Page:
by Rev.B. Carradine, D.D.
A minister, a gentleman of culture and piety, who had been moved by the writers experience, but who was still unsatisfied and perplexed in mind about the mode of obtaining the blessings wrote, asking the following questions: "Your experience has renewed my aspirations for the attainment of what John Wesley called the 'grand depositum of Methodism.' There is, however, one point in your narrative at which I stumble. Perhaps you can remove the stumbling-block, and in helping me help others also. You say: 'I believed the work was done before the witness was given.' This you did for three days, and then the baptism of fire came upon your soul. Now with me it is impossible to distinguish the fact of sanctification from the witness. Both sanctification and the witness of sanctification are matters of consciousness. Does God count me sanctified before I am sanctified? Can I believe that he sanctified me before I am conscious of the fact that I am sanctified? Can I really be sanctified before the baptism of fire, which you call the witness, goes through my nature and destroys the 'body of sin?' If I believe I am sanctified before I am conscious of the fact, do I not make belief in a falsehood the condition of obtaining the great blessing? Here I stumble."
To this I replied as follows: "If I tell you that I suffered intensely where you are now being tried, and that I have found light where at first there was profound darkness, and where you today only see darkness, I trust you will not think that I am arrogating to myself any thing whatever. Indeed, as you read on you will discover that I place myself properly in a lowly place in the kingdom of grace. Indeed, it was because of my conscious weakness and helplessness that I found what some have not yet discovered. For if a diamond be lost in the dust, it is not the man whose eyes are on the stars that will see it, but the man who has bowed body and face close to the ground. I thank God that salvation is not placed high above us, and beyond reach, but very nigh to us, and low down, so that a little child, and indeed a fool may lay hand upon it and be enriched. It is so with pardon and regeneration, and it is so with entire sanctification.
The doors of the sweet experiences of regeneration and entire sanctification do not fly back at the touch of the hand of the metaphysician, for several reasons. One is that the great mass of people on earth are not learned or trained in the laws of mental life, and if the reception of blessings were dependent upon the apprehension of syllogisms and recognition of certain great principles of mental science, the race would be lost. Another reason that occurs to me why the door of grace opens not to the touch of the reasoner is that salvation is above reason. It was not conceived by man, nor is it understood by lordly intellects today. I have often been struck with two expressions in the Bible. One is that the wisdom of God is foolishness to men, and the other that the wisdom of this world is foolishness to God.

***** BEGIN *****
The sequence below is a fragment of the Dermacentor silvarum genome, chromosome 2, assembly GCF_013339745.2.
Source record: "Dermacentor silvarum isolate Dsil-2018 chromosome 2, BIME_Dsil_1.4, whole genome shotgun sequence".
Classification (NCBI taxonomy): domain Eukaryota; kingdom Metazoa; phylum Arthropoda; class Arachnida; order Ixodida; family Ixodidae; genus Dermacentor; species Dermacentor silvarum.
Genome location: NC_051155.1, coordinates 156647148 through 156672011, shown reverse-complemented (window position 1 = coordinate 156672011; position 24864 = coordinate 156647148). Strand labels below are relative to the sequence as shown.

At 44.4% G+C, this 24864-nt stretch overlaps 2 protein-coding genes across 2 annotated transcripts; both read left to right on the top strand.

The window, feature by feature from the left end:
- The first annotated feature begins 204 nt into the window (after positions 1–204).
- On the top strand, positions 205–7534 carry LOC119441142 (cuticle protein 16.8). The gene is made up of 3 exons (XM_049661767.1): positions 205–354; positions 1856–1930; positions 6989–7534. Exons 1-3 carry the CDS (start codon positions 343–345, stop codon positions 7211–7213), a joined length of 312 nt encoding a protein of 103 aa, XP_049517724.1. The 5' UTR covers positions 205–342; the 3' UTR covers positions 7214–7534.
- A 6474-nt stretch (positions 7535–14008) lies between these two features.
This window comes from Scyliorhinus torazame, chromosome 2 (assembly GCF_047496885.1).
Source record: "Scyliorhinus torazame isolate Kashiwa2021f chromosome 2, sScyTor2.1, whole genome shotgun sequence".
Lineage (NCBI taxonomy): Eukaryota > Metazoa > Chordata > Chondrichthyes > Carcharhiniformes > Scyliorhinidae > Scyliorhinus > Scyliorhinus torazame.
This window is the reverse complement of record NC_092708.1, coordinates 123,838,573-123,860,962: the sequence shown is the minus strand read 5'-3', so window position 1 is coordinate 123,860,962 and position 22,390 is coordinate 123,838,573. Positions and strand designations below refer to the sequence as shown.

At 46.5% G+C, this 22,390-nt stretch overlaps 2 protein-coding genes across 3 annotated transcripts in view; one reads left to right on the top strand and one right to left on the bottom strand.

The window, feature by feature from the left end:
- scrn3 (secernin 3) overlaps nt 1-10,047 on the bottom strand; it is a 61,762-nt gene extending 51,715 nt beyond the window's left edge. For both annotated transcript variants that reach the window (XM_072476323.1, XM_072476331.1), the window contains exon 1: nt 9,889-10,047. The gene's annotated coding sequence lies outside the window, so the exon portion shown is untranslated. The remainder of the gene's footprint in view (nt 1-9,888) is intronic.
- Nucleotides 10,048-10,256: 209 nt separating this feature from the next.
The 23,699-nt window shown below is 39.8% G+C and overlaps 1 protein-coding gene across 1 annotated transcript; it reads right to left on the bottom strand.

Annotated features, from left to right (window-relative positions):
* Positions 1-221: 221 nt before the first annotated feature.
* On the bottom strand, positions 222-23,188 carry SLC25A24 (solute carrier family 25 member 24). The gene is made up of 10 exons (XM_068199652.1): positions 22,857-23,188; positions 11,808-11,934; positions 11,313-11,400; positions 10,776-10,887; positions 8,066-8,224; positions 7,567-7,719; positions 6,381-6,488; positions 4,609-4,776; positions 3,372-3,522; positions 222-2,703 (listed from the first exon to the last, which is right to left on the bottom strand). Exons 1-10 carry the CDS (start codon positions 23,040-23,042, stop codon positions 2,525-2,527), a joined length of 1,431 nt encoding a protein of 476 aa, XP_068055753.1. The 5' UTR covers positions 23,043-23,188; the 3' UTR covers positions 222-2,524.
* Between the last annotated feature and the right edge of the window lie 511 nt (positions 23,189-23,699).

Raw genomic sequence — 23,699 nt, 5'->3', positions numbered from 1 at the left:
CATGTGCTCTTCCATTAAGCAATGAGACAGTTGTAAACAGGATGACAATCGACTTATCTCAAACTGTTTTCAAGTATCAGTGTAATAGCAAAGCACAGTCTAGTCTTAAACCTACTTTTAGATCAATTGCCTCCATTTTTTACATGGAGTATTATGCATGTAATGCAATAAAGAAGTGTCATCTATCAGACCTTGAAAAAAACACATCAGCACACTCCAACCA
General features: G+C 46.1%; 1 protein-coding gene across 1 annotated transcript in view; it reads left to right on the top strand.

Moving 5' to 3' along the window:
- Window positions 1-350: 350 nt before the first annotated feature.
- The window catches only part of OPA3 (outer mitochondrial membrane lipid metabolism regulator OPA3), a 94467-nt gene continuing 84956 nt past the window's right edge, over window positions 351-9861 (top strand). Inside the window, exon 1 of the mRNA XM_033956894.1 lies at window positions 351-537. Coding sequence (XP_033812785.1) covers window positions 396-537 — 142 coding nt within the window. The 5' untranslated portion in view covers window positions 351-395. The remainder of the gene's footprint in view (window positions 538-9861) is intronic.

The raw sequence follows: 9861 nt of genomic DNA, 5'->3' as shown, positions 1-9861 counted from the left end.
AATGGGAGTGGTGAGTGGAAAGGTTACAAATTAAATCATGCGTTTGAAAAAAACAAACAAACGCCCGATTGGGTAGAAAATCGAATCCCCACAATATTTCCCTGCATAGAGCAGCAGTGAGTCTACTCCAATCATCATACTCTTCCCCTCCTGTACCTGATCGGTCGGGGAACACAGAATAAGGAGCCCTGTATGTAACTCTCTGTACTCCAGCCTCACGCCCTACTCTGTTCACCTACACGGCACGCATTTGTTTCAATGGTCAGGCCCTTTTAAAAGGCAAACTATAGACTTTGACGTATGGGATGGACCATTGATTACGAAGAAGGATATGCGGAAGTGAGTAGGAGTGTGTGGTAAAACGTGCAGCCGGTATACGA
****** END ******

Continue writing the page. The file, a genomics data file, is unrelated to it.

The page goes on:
It is noteworthy that the gospel came down to us through the air to Bethlehem, and not through the brains of the scribes and learned members of the Sanhedrin. "The point I would humbly make is that what may appear irreconcilable in the realm of metaphysics may be perfectly harmonized in the realm of grace. For instance: Mathematics would say that it is impossible for three to be one, and one to be three, and yet this impossible thing is the glory of heaven in the fact of the Trinity. "May not, my dear brother, the difficulties you mention in your letter, and which appear in the clipping above, exist only in your mind? May not God's thoughts be higher than our thoughts, and his ways not as our ways?
Here I am today thrilled with this "secret of the Lord," the declaration or confession of which has brought upon me attacks from many directions, saving your kindly and courteous pen. As I read the arguments turned against my experience from high quarters, there are three things to sustain me and keep me perfectly calm and assured through it all. One is the perpetual witness of the Holy Ghost to the fact of my sanctification (Hebrews 10:14, 15); another, the work itself done by him, (1 Thessalonians 5:23, 24); and the third is the recollection of a verse uttered by the Savior: "I thank thee, O Father, Lord of heaven and earth, that thou hast hid these things from the wise and prudent, and hast revealed them unto babes." (Luke 10:21.) This verse explains why I have obtained that which nobler, better, wiser men have not received. I came to God as a little child in seeking the blessing of sanctification. I reasoned not, even as a child does not reason. I created no mental difficulties. I never went near Sir William Hamilton nor any like him. I knew the work was above his and all other human intellects. It was a part of the mystery the angels studied and could not fathom. I went not to books written by ancient or modern authors on the subject. I went to God!